USNS Mission San Carlos (T-AO-120)

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Career
Laid down: 1 November 1943
Launched: 12 February 1944
Acquired: 12 November 1947
In service: 12 November 1947
Out of service: 6 November 1957
Struck: 6 November 1957
Fate: Sold, 16 May 1966
General characteristics
Displacement: 21,880 tons full
  5,532 tons light
Length: 524 ft (160 m)
Beam:   68 ft (21 m)
Draft:   30 ft (9 m)
Propulsion: Turbo-electric, single screw,
6,000 hp (4.5 MW)
Speed: 16.5 knots (31 km/h)
Complement: 52 mariners
Seatrain Puerto Rico
sister ship Seatrain Puerto Rico

SS Mission San Carlos was a Type T2-SE-A2 tanker built for the United States Maritime Commission during World War II. After the war she was acquired by the United States Navy as USS Mission San Carlos (AO-120). Later the tanker transferred to the Military Sea Transportation Service as USNS Mission San Carlos (T-AO-120). She was a member of the Mission Buenaventura-class oiler and was one of two U.S. Navy vessels named for Mission San Carlos Borroméo de Carmelo, located in Carmel-by-the-Sea, California, the other being Mission Carmel.

Career[edit]

Mission San Carlos was laid down on 1 November 1943 under a Maritime Commission contract by Marinship Corporation, Sausalito, California: launched 12 February 1944; sponsored by Mrs. J. H. Pomeroy; and delivered 15 April 1944. Chartered to Pacific Tankers, Inc. for operations on 15 April, she spent the remainder of the War providing allied forces overseas with the vital fuel needed to keep America's armies on the move (during which time she was awarded the National Defense Service Medal). She was returned to the Maritime Commission on 20 April 1946 and laid up in the Maritime Reserve Fleet at Mobile, Alabama.

Acquired by the Navy on 12 November 1947 and chartered to Marine Transport, Inc. for operations, she was placed in service with the Naval Transportation Service as Mission San Carlos (AO-120). After 1 October 1949 she was under the operational control of the newly created Military Sea Transportation Service (MSTS) as USNS Mission San Carlos (T-AO-120). She remained in service with MSTS until 6 November 1957 when she was transferred to the Maritime Administration (MARAD) for lay up in the Maritime Reserve Fleet at Beaumont, Texas. She was struck from the Naval Vessel Register on the same date.

The ship was sold to Transwestern Associates on 16 May 1966 for conversion to a bulk carrier, but was instead resold that September to the Hudson Waterways Corporation and renamed Seatrain Maryland. She was subsequently lengthened using the forward and mid section of another T2 tanker, the San Jacinto, and rebuilt by Newport News Shipbuilding into one of seven Seatrain Lines multi-purpose cargo ships capable of carrying general bulk and palletized cargo, intermodal containers, vehicles and rail cars. Upon completion of the conversion and delivery in April 1967 Seatrain Maryland, IMO 6709153, was chartered to the MSTS in support of overseas U.S. military operations, including the transport of material, equipment and aircraft to Vietnam. The ship was transfered to the National Defense Reserve Fleet (James River) in December 1974 and on August 8, 1978 her name was changed to just Maryland. The ship was retired and broken up in 1986.[1]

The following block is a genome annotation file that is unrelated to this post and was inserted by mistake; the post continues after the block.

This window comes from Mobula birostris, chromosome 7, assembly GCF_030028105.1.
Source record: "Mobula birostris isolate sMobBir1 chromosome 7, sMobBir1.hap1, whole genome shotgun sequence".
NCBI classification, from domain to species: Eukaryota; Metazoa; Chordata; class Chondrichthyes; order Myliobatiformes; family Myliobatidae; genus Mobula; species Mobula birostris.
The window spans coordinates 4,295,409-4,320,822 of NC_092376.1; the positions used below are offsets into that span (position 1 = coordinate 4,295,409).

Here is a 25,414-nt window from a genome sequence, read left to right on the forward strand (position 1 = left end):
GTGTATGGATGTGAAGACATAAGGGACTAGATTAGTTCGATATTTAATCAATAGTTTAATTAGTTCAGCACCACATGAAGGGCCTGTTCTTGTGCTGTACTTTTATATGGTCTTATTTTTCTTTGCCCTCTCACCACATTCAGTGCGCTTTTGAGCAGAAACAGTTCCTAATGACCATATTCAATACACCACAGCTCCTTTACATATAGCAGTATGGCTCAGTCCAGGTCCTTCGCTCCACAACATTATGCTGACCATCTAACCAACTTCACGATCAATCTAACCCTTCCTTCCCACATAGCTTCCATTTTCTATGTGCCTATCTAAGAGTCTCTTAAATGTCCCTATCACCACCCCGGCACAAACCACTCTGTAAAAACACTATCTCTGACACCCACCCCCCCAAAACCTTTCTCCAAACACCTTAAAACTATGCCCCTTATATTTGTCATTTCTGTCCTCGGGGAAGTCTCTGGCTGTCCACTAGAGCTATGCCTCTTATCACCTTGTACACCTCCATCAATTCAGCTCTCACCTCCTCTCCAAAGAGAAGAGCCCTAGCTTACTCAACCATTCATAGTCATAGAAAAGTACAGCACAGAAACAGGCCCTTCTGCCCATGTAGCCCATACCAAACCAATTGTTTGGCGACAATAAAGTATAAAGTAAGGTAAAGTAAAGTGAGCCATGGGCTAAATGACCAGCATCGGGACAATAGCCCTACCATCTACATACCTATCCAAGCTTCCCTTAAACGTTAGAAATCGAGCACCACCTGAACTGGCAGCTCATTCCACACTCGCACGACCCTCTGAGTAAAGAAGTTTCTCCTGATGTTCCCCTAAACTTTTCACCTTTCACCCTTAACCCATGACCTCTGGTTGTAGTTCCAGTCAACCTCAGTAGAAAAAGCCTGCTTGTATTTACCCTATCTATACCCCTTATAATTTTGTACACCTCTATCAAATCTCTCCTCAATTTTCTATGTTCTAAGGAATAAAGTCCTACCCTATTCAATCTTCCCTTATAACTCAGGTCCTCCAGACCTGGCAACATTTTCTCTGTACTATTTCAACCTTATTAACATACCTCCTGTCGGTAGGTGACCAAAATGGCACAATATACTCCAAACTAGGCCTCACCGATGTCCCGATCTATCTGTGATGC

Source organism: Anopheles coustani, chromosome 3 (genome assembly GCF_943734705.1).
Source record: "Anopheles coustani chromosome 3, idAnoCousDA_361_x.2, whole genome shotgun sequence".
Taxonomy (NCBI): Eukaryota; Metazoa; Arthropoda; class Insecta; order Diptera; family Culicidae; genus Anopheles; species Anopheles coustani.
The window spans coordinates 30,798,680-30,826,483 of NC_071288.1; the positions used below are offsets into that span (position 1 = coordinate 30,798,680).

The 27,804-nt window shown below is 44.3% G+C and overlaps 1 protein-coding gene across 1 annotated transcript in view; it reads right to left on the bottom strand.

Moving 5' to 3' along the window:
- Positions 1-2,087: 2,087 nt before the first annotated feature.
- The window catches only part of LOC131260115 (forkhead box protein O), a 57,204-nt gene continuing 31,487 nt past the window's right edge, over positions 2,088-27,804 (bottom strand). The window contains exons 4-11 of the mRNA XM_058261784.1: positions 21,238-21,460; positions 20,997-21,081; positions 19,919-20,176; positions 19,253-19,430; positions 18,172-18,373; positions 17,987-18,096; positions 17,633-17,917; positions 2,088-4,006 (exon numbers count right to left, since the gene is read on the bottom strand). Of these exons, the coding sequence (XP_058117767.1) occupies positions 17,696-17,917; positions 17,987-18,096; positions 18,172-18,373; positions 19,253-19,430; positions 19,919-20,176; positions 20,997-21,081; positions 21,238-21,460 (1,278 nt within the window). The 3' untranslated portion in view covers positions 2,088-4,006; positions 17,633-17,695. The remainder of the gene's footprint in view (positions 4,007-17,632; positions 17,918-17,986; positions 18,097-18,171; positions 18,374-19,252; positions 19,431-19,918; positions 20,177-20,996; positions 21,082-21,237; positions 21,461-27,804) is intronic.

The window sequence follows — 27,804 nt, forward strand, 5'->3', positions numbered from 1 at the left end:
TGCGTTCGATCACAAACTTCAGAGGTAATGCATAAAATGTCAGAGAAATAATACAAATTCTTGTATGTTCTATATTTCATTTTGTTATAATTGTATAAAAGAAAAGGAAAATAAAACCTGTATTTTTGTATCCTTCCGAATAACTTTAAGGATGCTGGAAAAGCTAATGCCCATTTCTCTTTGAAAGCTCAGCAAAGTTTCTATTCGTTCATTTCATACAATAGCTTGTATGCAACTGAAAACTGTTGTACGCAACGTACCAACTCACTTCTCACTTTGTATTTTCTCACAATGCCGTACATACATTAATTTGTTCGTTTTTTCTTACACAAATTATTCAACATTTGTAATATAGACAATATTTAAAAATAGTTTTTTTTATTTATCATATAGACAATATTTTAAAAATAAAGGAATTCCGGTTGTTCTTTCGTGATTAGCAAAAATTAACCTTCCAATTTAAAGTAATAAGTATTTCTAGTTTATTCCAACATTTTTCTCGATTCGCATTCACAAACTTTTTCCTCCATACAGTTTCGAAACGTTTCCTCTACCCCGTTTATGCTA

References[edit]

This article incorporates text from the public domain Dictionary of American Naval Fighting Ships.

  • "Mission San Carlos". Dictionary of American Naval Fighting Ships. Retrieved 2008-02-13. 
  • "T-AO-120 Mission San Carlos". Fleet Oiler (AO) Photo Index. Retrieved 2008-02-13. 
  • Hendrickson, David; From Boxcars to Boxships: The Ships of Seatrain Lines; Steamboat Bill No.254, 2005, pp=89-102, Steamship Historical Society of America.

External links[edit]

  • Photo gallery of Mission San Carlos (AO-120) at NavSource Naval History


  1. ^ Hendrickson; Steamboat Bill No.254 2005, pp. 89-102, Steamship Historical Society of America.